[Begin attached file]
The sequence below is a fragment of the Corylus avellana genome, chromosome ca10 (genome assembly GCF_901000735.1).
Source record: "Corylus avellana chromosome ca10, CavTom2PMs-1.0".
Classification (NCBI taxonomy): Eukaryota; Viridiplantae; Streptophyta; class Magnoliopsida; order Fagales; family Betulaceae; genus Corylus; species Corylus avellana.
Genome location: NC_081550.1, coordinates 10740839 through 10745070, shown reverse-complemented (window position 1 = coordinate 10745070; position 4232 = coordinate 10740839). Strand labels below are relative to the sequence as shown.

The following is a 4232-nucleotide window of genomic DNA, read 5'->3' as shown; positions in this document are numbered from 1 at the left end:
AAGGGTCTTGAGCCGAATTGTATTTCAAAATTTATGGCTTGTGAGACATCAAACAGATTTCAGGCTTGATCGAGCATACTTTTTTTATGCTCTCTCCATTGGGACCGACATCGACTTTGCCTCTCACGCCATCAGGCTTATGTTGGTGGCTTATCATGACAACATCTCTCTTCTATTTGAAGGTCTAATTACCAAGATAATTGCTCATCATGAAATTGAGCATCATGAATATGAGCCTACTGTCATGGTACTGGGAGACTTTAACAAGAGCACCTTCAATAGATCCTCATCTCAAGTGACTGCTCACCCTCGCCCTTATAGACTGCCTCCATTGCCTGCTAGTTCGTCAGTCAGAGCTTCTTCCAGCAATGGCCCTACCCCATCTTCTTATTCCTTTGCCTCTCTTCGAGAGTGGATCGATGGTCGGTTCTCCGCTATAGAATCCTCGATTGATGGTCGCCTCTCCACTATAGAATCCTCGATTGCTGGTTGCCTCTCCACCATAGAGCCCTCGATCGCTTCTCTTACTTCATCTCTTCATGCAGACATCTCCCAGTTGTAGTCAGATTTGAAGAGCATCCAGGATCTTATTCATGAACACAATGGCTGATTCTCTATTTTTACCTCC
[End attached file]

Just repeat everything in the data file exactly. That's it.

The sequence below is a fragment of the Corylus avellana genome, chromosome ca10 (genome assembly GCF_901000735.1).
Source record: "Corylus avellana chromosome ca10, CavTom2PMs-1.0".
Classification (NCBI taxonomy): Eukaryota; Viridiplantae; Streptophyta; class Magnoliopsida; order Fagales; family Betulaceae; genus Corylus; species Corylus avellana.
Genome location: NC_081550.1, coordinates 10740839 through 10745070, shown reverse-complemented (window position 1 = coordinate 10745070; position 4232 = coordinate 10740839). Strand labels below are relative to the sequence as shown.

The following is a 4232-nucleotide window of genomic DNA, read 5'->3' as shown; positions in this document are numbered from 1 at the left end:
AAGGGTCTTGAGCCGAATTGTATTTCAAAATTTATGGCTTGTGAGACATCAAACAGATTTCAGGCTTGATCGAGCATACTTTTTTTATGCTCTCTCCATTGGGACCGACATCGACTTTGCCTCTCACGCCATCAGGCTTATGTTGGTGGCTTATCATGACAACATCTCTCTTCTATTTGAAGGTCTAATTACCAAGATAATTGCTCATCATGAAATTGAGCATCATGAATATGAGCCTACTGTCATGGTACTGGGAGACTTTAACAAGAGCACCTTCAATAGATCCTCATCTCAAGTGACTGCTCACCCTCGCCCTTATAGACTGCCTCCATTGCCTGCTAGTTCGTCAGTCAGAGCTTCTTCCAGCAATGGCCCTACCCCATCTTCTTATTCCTTTGCCTCTCTTCGAGAGTGGATCGATGGTCGGTTCTCCGCTATAGAATCCTCGATTGATGGTCGCCTCTCCACTATAGAATCCTCGATTGCTGGTTGCCTCTCCACCATAGAGCCCTCGATCGCTTCTCTTACTTCATCTCTTCATGCAGACATCTCCCAGTTGTAGTCAGATTTGAAGAGCATCCAGGATCTTATTCATGAACACAATGGCTGATTCTCTATTTTTACCTCC